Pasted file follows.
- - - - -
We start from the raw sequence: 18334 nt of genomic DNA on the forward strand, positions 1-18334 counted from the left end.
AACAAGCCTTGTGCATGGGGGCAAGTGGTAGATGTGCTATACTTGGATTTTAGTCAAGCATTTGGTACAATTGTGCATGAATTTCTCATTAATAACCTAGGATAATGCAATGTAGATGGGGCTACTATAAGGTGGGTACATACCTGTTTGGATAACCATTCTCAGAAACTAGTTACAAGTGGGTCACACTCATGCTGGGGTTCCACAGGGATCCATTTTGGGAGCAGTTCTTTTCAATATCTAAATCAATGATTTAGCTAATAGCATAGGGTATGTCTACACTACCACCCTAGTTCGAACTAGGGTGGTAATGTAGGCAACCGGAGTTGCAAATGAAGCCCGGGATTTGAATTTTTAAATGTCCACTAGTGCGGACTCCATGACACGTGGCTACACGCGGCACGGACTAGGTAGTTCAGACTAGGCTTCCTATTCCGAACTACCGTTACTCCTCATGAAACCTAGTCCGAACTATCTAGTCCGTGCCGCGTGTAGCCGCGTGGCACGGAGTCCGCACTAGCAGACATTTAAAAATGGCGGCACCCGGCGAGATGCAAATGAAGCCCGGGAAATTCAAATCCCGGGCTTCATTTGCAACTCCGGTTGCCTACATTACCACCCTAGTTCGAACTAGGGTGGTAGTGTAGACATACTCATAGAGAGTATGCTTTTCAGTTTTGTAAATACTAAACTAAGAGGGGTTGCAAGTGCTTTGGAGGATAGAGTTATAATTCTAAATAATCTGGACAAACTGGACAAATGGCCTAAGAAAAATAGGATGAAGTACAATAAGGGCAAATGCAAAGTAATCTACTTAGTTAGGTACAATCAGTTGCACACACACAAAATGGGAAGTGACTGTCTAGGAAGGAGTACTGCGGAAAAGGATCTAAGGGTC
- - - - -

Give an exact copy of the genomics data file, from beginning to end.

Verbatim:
We start from the raw sequence: 18334 nt of genomic DNA on the forward strand, positions 1-18334 counted from the left end.
AACAAGCCTTGTGCATGGGGGCAAGTGGTAGATGTGCTATACTTGGATTTTAGTCAAGCATTTGGTACAATTGTGCATGAATTTCTCATTAATAACCTAGGATAATGCAATGTAGATGGGGCTACTATAAGGTGGGTACATACCTGTTTGGATAACCATTCTCAGAAACTAGTTACAAGTGGGTCACACTCATGCTGGGGTTCCACAGGGATCCATTTTGGGAGCAGTTCTTTTCAATATCTAAATCAATGATTTAGCTAATAGCATAGGGTATGTCTACACTACCACCCTAGTTCGAACTAGGGTGGTAATGTAGGCAACCGGAGTTGCAAATGAAGCCCGGGATTTGAATTTTTAAATGTCCACTAGTGCGGACTCCATGACACGTGGCTACACGCGGCACGGACTAGGTAGTTCAGACTAGGCTTCCTATTCCGAACTACCGTTACTCCTCATGAAACCTAGTCCGAACTATCTAGTCCGTGCCGCGTGTAGCCGCGTGGCACGGAGTCCGCACTAGCAGACATTTAAAAATGGCGGCACCCGGCGAGATGCAAATGAAGCCCGGGAAATTCAAATCCCGGGCTTCATTTGCAACTCCGGTTGCCTACATTACCACCCTAGTTCGAACTAGGGTGGTAGTGTAGACATACTCATAGAGAGTATGCTTTTCAGTTTTGTAAATACTAAACTAAGAGGGGTTGCAAGTGCTTTGGAGGATAGAGTTATAATTCTAAATAATCTGGACAAACTGGACAAATGGCCTAAGAAAAATAGGATGAAGTACAATAAGGGCAAATGCAAAGTAATCTACTTAGTTAGGTACAATCAGTTGCACACACACAAAATGGGAAGTGACTGTCTAGGAAGGAGTACTGCGGAAAAGGATCTAAGGGTC